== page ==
Protecting Students with a Cybersafety Plan

A vast majority of teens are online on a daily basis with most of them using their mobile phones or tablets to access the Internet. Combine this with schools pushing out one-to-one initiatives at a rapid pace. It is no wonder cyberbullying and sexting are most often done through mobile technology with this amount of mobile technology in the hands of teens. While most cybersafety incidents happen outside of school, they often start in school. This means school districts and their schools need to create cybersafety programs to counter these threats to the learning process. 

For a cybersafety program to be effective a school districts must:

  • Survey students yearly using an instrument such as Hinduja & Patchin's Cyberbullying &Online Aggression Survey (2009). 
  • Select programs for individual schools based on data from the cybersafety surveys and input from the students it is supposed to help.
  • Provide professional development for faculty and staff on implementing cybersafety education programs.
  • Adequate budgeting for cybersafety programs.
  • Provide necessary materials to schools.
  • Provide instruction to parents on research-based methods on keeping their children safe online.
  • Appoint a cybersafety coordinator to assist schools with developing cybersafety education programs, develop appropriate consequences for cybersafety violations, train staff involved in cybersafety programs, research the latest trends in cybersafety issues, works with parents, law enforcement, and the media on cybersafety issues.

Schools should do the following for cybersafety effectiveness:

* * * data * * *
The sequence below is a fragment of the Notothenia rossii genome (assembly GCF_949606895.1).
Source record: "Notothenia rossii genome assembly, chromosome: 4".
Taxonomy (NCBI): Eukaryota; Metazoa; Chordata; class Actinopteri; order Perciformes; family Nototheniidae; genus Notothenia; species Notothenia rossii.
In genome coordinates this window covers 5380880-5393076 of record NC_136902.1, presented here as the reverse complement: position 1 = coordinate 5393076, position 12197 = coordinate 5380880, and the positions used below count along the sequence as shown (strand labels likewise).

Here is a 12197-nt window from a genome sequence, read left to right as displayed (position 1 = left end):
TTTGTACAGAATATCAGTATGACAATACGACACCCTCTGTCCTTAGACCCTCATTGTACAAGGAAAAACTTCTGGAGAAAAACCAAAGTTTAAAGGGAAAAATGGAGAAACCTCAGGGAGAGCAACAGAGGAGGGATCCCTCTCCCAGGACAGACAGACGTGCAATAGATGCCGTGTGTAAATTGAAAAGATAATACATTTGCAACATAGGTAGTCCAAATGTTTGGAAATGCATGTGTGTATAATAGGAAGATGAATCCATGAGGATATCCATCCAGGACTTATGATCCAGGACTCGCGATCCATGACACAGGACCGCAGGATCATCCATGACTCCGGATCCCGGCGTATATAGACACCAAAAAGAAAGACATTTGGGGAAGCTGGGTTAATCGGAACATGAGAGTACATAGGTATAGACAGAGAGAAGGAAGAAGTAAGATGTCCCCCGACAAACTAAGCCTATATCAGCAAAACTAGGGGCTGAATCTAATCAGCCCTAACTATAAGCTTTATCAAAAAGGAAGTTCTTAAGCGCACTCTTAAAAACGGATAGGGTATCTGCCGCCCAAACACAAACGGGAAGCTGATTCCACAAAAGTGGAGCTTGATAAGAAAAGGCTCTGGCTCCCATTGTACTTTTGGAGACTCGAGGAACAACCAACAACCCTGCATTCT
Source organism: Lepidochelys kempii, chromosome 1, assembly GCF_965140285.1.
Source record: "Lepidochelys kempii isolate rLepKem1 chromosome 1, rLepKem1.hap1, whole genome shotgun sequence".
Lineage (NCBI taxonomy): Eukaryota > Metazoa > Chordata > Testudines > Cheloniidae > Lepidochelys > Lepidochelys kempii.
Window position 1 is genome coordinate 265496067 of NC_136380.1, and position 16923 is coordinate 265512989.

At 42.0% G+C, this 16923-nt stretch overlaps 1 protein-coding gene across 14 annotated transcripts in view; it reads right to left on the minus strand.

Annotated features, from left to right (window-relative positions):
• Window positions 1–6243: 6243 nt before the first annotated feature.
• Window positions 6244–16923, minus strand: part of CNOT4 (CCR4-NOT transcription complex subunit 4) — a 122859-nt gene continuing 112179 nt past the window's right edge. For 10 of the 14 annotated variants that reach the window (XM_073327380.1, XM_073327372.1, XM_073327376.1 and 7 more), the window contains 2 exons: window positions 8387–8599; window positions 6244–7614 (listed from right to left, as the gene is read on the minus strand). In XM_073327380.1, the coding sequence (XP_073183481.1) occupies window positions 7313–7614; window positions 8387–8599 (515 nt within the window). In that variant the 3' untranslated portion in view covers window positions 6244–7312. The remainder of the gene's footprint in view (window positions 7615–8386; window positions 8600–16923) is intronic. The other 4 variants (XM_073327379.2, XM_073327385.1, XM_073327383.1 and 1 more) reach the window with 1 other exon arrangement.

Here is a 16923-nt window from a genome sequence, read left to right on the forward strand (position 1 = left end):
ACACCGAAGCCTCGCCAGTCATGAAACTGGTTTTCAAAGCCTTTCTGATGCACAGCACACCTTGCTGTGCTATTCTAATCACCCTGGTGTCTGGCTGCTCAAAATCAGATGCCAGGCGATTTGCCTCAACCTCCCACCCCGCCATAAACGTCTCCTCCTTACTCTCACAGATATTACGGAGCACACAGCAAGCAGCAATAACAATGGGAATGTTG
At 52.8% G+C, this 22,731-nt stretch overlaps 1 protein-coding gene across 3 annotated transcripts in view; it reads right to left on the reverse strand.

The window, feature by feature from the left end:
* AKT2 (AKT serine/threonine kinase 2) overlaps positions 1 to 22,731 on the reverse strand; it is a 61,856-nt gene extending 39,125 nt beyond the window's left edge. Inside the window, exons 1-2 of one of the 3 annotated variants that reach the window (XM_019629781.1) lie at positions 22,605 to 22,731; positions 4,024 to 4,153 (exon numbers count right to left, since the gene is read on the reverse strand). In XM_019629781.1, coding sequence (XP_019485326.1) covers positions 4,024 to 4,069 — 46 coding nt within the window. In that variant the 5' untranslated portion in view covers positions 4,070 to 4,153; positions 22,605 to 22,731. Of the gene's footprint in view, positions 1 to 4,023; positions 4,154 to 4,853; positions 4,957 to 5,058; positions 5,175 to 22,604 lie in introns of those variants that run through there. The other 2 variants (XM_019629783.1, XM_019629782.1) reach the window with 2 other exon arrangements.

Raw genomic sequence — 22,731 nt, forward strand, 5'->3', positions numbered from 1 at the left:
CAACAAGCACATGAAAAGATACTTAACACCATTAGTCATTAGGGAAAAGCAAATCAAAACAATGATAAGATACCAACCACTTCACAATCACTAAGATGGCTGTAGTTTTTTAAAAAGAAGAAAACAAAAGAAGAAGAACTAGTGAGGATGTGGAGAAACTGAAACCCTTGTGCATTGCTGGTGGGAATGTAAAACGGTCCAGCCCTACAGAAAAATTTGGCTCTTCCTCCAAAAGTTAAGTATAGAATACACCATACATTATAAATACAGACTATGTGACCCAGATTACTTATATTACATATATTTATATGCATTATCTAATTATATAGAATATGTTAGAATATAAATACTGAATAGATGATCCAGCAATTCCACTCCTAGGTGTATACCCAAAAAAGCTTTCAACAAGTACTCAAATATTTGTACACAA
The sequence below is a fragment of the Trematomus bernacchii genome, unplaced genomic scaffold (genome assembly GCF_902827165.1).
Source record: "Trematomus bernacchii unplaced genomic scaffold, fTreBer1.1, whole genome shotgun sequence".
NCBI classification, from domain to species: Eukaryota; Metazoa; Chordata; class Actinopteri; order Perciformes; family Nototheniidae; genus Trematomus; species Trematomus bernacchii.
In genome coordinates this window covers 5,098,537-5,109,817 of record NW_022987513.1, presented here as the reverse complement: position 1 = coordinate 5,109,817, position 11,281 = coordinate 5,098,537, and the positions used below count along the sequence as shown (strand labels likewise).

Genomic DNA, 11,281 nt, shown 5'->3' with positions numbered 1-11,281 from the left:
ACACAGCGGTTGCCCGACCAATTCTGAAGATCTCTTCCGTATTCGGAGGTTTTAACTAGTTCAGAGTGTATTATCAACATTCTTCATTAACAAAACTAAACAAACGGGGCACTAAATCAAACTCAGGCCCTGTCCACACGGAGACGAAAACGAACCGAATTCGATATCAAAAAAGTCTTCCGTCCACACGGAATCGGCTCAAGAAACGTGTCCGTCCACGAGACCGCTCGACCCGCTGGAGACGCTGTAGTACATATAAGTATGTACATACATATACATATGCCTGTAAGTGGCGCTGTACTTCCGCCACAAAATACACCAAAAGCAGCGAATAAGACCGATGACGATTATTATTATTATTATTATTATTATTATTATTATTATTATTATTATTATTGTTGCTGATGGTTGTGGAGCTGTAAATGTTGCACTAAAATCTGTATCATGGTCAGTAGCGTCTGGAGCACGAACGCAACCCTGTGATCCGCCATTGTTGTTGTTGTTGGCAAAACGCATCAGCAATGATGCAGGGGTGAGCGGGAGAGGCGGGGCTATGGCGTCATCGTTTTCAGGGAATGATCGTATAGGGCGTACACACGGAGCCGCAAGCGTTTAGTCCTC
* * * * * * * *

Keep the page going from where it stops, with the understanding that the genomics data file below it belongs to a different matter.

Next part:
• Insert cybersafety instruction into the most appropriate courses all students are mandated to participate in. Not all students may take technology courses every year.
  • Create a school cybersafety response team consisting of an administrator and guidance counselor specially trained to handle cybersafety incidents.
  • Ensure all faculty and staff understand how to handle cybersafety incidents and properly report them to the cybersafety response team.
  • Provide an annual presentation to parents and the community on cybersafety concerns based on survey data, explain the dangers of cybersafety violations, explain school cybersafety initiatives, and explain what can be done to promote cybersafety in the home.

If school districts and schools fail to develop comprehensive cybersafety plans they run the risk of having the education process disrupted due to fallout from cybersafety incidents. These incidents could also expose school districts and schools to legal accountability if the school does not adequately respond to cybersafety incidents. Finally, schools may lose E-Rate discounts if they do not provide cybersafety education stipulated in the Children's Internet Protection Act of 2012.

For more information on this plan to protect students from cybersafety incidents click the link below: 

 Comprehensive District Cybersafety Plan

What is a 12 Year Old to Do?

Is Anybody Home? Free Girl Looking in Window Creative Commonsphoto © 2006 D. Sharon Pruitt | more info (via: Wylio)
Earlier this week Miguel Guhlin shared on his blog this question: Is it ethical for a teacher to have a student lie about his or her age when signing up for a website? My first thought is why not? The 13 year old age restriction before being allowed to sign up for a site is almost the Internet version of removing a mattress tag or maybe following the 55 mile per hour speed limits on Interstate Highways. Yes, its the law but is it really strictly enforced? The age restriction was placed by the Children's Online Privacy Protection Act of 1998 otherwise known as COPA. This federal law says that websites cannot collect information on children under the age of 13 without parental consent. This law also says that children under the age of 13 cannot be marketed to via electronic means such as email. Instead of taking measures to protect children and obtain parental permission, most sites just forbid children under the age of 13 from signing up for a service as part of the terms of service. If a child is found to have violated the terms of service by signing up then the company will terminate the account. The purpose of the law was not to prevent children from signing up for websites or email, it was to prevent information to be collected and used to market to children. However, most people interpret the law that signing up a child without parent permission or violating the terms of service is illegal. Not true.